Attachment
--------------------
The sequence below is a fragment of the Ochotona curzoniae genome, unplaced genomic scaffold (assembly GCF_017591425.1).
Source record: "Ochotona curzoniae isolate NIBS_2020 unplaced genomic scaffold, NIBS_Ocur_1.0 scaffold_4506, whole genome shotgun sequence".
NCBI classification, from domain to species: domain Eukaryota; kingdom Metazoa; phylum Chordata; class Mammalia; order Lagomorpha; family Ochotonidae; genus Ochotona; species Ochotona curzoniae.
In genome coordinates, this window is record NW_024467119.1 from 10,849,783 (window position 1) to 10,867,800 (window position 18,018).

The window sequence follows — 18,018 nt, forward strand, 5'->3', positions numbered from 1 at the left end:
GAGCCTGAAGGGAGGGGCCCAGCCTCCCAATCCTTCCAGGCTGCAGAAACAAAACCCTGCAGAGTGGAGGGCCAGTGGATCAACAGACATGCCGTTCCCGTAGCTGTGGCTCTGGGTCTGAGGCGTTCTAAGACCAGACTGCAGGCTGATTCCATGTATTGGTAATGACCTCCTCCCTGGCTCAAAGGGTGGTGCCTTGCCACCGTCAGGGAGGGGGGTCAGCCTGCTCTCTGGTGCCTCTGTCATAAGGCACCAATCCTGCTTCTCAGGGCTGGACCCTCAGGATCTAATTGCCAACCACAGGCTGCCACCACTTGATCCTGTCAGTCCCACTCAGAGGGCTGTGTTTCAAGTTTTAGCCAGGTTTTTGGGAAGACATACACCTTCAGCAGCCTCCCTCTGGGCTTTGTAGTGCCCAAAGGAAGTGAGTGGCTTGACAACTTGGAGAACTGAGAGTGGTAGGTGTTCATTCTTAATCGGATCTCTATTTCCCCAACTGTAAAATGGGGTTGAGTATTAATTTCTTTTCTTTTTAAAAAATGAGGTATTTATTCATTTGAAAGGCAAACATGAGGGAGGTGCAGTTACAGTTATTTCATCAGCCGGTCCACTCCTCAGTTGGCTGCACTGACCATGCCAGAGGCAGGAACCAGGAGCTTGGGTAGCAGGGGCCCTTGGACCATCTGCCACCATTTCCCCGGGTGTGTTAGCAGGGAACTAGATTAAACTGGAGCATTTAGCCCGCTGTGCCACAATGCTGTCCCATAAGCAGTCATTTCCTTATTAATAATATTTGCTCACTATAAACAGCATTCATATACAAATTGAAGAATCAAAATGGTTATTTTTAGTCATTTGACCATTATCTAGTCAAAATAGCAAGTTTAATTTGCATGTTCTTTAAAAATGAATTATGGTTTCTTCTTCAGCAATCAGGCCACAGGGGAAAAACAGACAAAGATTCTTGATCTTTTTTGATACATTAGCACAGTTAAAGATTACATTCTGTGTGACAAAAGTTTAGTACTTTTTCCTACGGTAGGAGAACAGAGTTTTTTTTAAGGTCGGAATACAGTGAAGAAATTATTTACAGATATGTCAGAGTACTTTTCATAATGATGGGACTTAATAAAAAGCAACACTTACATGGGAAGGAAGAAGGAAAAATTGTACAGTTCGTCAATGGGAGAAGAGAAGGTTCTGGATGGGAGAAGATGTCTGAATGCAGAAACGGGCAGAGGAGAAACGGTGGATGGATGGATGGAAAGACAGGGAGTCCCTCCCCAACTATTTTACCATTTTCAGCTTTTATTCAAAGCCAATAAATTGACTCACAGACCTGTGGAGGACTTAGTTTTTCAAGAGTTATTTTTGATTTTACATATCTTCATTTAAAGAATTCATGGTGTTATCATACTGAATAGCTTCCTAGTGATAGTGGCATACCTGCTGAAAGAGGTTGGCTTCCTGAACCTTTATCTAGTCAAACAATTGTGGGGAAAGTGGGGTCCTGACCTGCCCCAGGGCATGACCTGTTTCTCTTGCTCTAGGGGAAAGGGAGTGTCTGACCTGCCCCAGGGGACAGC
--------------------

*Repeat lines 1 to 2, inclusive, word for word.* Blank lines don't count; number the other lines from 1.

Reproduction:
The sequence below is a fragment of the Ochotona curzoniae genome, unplaced genomic scaffold (assembly GCF_017591425.1).
Source record: "Ochotona curzoniae isolate NIBS_2020 unplaced genomic scaffold, NIBS_Ocur_1.0 scaffold_4506, whole genome shotgun sequence".